Sept 11. A different memory.

by Karen Topakian

As we approach the 10th anniversary of September 11, 2001. And the commemorations that will ensue. I’d like to offer a slightly different remembrance.

Remembrances of what happened after September 11.

On October 7 to be exact. The day the US first bombed Afghanistan. An act of preemptive self-defense. Unlawful under international law.

We all remember the horror and the specter of the collapsing buildings. The suicidal jumps. The smoke and flames that overwhelmed a city and a country. The outcry of support from our friends and neighbors around the world. The goodwill that flowed to our shores.

I too remember all of that.

Along with the quick rush of patriotism that engulfed a generation of young people to enlist and fight the good fight. That 10 years later, has wrought very little in the way of peace and security for the people of Afghanistan and Iraq.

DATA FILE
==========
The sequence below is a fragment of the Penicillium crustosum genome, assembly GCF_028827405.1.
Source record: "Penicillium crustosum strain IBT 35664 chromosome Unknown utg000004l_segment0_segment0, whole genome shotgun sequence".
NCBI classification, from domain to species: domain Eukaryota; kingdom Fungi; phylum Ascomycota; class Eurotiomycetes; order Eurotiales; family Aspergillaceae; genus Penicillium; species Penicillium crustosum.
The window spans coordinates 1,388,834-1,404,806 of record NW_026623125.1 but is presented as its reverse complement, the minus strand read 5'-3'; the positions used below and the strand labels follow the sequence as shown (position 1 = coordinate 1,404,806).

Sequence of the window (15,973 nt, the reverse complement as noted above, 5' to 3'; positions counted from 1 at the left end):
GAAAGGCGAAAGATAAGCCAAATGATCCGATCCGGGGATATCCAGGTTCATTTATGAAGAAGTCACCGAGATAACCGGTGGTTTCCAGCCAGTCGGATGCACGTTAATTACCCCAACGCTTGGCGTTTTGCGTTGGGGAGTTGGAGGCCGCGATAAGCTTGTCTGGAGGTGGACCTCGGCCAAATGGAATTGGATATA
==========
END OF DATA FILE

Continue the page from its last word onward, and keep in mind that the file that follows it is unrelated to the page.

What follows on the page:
What I want to remember today however are the acts of bravery that I saw in my colleagues and friends who stood on Lombard and Broderick Streets. Carrying signs calling for an end to the bombing of Afghanistan. When it wasn’t popular. And on the corner of Van Ness and Market with me. Week after week. Calling for justice not more violence.

Melanie Okamoto who housed our signs in the trunk of her car. Carol Cantwell and Rachel Lanzerotti who helped organize the hour-long vigils. And to the many others who joined us.

As we endured the verbal epithets and taunting we received for opposing the bombing. Also I want to remember the kindness performed by those too afraid for their jobs to stand with us.